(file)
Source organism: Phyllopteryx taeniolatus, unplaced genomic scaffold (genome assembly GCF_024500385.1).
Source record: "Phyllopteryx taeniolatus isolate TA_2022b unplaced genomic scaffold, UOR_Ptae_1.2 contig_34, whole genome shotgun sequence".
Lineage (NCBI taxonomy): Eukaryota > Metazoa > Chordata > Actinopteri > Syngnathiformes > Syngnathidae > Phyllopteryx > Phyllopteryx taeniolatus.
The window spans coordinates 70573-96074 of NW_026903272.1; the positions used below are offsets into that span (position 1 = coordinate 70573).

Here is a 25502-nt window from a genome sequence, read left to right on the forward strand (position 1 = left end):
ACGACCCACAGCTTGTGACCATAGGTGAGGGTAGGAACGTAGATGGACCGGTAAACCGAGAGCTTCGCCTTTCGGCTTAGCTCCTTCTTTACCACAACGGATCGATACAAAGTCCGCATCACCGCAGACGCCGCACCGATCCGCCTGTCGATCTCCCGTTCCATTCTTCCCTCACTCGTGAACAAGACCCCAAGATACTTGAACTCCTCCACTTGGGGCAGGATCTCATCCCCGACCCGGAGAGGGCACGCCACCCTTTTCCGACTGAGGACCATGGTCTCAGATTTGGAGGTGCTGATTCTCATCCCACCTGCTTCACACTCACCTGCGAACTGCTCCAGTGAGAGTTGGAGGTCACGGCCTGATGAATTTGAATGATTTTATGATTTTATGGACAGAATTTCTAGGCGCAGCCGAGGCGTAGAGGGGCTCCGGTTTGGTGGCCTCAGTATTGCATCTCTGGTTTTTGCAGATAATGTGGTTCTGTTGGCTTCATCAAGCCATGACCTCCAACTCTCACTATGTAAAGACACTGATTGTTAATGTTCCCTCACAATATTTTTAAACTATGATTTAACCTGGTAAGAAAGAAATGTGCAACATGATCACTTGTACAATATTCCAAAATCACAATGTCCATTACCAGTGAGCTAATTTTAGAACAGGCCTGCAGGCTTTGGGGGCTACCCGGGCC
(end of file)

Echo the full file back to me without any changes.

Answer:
Source organism: Phyllopteryx taeniolatus, unplaced genomic scaffold (genome assembly GCF_024500385.1).
Source record: "Phyllopteryx taeniolatus isolate TA_2022b unplaced genomic scaffold, UOR_Ptae_1.2 contig_34, whole genome shotgun sequence".
Lineage (NCBI taxonomy): Eukaryota > Metazoa > Chordata > Actinopteri > Syngnathiformes > Syngnathidae > Phyllopteryx > Phyllopteryx taeniolatus.
The window spans coordinates 70573-96074 of NW_026903272.1; the positions used below are offsets into that span (position 1 = coordinate 70573).

Here is a 25502-nt window from a genome sequence, read left to right on the forward strand (position 1 = left end):
ACGACCCACAGCTTGTGACCATAGGTGAGGGTAGGAACGTAGATGGACCGGTAAACCGAGAGCTTCGCCTTTCGGCTTAGCTCCTTCTTTACCACAACGGATCGATACAAAGTCCGCATCACCGCAGACGCCGCACCGATCCGCCTGTCGATCTCCCGTTCCATTCTTCCCTCACTCGTGAACAAGACCCCAAGATACTTGAACTCCTCCACTTGGGGCAGGATCTCATCCCCGACCCGGAGAGGGCACGCCACCCTTTTCCGACTGAGGACCATGGTCTCAGATTTGGAGGTGCTGATTCTCATCCCACCTGCTTCACACTCACCTGCGAACTGCTCCAGTGAGAGTTGGAGGTCACGGCCTGATGAATTTGAATGATTTTATGATTTTATGGACAGAATTTCTAGGCGCAGCCGAGGCGTAGAGGGGCTCCGGTTTGGTGGCCTCAGTATTGCATCTCTGGTTTTTGCAGATAATGTGGTTCTGTTGGCTTCATCAAGCCATGACCTCCAACTCTCACTATGTAAAGACACTGATTGTTAATGTTCCCTCACAATATTTTTAAACTATGATTTAACCTGGTAAGAAAGAAATGTGCAACATGATCACTTGTACAATATTCCAAAATCACAATGTCCATTACCAGTGAGCTAATTTTAGAACAGGCCTGCAGGCTTTGGGGGCTACCCGGGCC